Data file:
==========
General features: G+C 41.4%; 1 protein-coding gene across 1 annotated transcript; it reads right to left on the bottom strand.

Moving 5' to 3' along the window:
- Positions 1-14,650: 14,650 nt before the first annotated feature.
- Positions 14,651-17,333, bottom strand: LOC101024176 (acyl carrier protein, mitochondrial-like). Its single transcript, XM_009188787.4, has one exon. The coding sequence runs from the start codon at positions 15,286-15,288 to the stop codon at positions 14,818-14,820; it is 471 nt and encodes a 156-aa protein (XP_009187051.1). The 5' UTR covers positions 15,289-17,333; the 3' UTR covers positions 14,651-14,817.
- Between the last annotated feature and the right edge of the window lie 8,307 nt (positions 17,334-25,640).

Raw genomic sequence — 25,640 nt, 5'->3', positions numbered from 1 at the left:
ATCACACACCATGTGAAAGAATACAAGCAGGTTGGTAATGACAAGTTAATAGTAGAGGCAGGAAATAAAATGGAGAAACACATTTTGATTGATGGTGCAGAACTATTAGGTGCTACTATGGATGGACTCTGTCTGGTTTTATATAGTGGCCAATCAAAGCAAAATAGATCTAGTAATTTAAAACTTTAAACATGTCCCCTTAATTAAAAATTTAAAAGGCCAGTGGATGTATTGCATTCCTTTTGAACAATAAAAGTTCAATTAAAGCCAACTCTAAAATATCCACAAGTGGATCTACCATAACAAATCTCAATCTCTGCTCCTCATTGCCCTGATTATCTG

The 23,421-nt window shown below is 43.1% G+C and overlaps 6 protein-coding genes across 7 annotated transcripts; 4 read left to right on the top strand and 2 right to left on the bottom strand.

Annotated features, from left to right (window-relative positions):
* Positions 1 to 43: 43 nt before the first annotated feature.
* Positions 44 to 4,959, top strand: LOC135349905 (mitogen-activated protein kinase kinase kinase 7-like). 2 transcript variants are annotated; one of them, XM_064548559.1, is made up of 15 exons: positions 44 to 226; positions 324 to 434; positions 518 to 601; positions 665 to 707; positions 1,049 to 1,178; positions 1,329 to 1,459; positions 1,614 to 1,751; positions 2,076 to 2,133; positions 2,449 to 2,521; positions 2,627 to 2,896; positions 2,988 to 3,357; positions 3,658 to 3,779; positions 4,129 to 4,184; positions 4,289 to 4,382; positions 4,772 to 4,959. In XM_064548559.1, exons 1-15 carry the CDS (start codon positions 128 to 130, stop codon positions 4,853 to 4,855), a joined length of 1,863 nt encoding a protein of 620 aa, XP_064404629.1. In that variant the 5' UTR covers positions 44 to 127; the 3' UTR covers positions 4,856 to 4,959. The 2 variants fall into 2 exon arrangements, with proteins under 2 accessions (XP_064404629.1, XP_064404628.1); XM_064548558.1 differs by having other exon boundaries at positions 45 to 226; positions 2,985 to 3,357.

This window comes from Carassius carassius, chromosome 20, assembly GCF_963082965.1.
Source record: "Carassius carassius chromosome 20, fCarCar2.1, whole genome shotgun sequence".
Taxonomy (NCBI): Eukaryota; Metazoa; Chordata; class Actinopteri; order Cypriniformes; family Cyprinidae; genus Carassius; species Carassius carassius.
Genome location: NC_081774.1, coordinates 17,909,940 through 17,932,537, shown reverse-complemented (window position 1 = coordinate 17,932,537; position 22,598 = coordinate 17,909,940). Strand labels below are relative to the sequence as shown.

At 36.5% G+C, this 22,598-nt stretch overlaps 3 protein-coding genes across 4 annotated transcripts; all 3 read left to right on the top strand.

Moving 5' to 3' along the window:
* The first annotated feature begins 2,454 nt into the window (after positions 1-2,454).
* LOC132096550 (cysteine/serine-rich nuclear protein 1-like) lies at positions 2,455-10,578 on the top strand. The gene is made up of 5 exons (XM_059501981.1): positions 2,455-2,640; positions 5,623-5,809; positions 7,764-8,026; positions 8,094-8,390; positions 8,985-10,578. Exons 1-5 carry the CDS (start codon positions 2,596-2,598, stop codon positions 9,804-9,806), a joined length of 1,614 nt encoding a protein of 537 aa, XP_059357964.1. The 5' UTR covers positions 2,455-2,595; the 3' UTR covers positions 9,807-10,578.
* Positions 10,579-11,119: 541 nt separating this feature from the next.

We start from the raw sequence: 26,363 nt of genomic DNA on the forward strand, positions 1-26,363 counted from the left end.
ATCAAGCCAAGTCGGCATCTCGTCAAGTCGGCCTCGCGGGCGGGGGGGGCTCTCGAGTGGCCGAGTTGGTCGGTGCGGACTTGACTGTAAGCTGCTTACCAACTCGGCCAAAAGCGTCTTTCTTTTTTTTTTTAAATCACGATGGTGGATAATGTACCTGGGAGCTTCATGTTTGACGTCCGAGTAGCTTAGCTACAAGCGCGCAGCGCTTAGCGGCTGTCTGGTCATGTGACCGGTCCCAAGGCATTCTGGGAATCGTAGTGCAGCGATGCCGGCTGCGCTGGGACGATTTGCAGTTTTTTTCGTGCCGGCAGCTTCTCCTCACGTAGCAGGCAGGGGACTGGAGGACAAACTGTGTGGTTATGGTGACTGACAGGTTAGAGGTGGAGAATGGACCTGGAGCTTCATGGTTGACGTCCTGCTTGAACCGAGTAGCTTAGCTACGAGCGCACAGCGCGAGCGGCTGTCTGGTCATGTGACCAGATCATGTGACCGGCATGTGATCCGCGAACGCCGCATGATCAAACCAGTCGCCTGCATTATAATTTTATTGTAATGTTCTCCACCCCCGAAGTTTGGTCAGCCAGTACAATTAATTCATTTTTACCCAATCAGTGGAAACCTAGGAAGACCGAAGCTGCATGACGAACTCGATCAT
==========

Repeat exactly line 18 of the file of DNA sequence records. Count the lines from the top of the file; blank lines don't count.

* The first annotated feature begins 2,454 nt into the window (after positions 1-2,454).